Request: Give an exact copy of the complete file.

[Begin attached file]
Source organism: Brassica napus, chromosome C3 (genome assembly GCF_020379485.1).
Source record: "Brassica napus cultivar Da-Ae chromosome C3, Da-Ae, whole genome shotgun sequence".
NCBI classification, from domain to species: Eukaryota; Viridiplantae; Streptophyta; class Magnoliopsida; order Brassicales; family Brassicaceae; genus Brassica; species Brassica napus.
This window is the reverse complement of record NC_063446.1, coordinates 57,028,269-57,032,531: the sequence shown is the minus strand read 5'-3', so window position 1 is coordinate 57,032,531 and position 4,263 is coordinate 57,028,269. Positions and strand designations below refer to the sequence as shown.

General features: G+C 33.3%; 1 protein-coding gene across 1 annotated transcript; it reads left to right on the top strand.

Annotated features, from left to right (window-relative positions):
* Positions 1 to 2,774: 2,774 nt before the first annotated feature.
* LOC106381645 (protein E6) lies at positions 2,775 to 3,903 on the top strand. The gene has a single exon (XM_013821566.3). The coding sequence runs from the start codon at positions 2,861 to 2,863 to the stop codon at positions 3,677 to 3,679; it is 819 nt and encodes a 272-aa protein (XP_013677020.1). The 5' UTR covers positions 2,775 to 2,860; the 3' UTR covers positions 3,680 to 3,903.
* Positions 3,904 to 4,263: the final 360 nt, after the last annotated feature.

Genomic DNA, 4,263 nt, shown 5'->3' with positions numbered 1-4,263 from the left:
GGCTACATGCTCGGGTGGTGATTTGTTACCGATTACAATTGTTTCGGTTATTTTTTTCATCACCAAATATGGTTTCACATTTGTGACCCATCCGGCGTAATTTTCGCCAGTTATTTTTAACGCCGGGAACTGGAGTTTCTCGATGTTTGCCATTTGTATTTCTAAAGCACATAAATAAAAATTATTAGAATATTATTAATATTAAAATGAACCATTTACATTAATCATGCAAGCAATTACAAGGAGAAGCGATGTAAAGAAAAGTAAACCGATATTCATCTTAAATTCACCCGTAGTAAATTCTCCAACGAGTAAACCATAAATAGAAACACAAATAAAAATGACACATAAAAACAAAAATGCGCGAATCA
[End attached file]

Source organism: Brassica napus, chromosome C3 (genome assembly GCF_020379485.1).
Source record: "Brassica napus cultivar Da-Ae chromosome C3, Da-Ae, whole genome shotgun sequence".
NCBI classification, from domain to species: Eukaryota; Viridiplantae; Streptophyta; class Magnoliopsida; order Brassicales; family Brassicaceae; genus Brassica; species Brassica napus.
This window is the reverse complement of record NC_063446.1, coordinates 57,028,269-57,032,531: the sequence shown is the minus strand read 5'-3', so window position 1 is coordinate 57,032,531 and position 4,263 is coordinate 57,028,269. Positions and strand designations below refer to the sequence as shown.

General features: G+C 33.3%; 1 protein-coding gene across 1 annotated transcript; it reads left to right on the top strand.

Annotated features, from left to right (window-relative positions):
* Positions 1 to 2,774: 2,774 nt before the first annotated feature.
* LOC106381645 (protein E6) lies at positions 2,775 to 3,903 on the top strand. The gene has a single exon (XM_013821566.3). The coding sequence runs from the start codon at positions 2,861 to 2,863 to the stop codon at positions 3,677 to 3,679; it is 819 nt and encodes a 272-aa protein (XP_013677020.1). The 5' UTR covers positions 2,775 to 2,860; the 3' UTR covers positions 3,680 to 3,903.
* Positions 3,904 to 4,263: the final 360 nt, after the last annotated feature.

Genomic DNA, 4,263 nt, shown 5'->3' with positions numbered 1-4,263 from the left:
GGCTACATGCTCGGGTGGTGATTTGTTACCGATTACAATTGTTTCGGTTATTTTTTTCATCACCAAATATGGTTTCACATTTGTGACCCATCCGGCGTAATTTTCGCCAGTTATTTTTAACGCCGGGAACTGGAGTTTCTCGATGTTTGCCATTTGTATTTCTAAAGCACATAAATAAAAATTATTAGAATATTATTAATATTAAAATGAACCATTTACATTAATCATGCAAGCAATTACAAGGAGAAGCGATGTAAAGAAAAGTAAACCGATATTCATCTTAAATTCACCCGTAGTAAATTCTCCAACGAGTAAACCATAAATAGAAACACAAATAAAAATGACACATAAAAACAAAAATGCGCGAATCA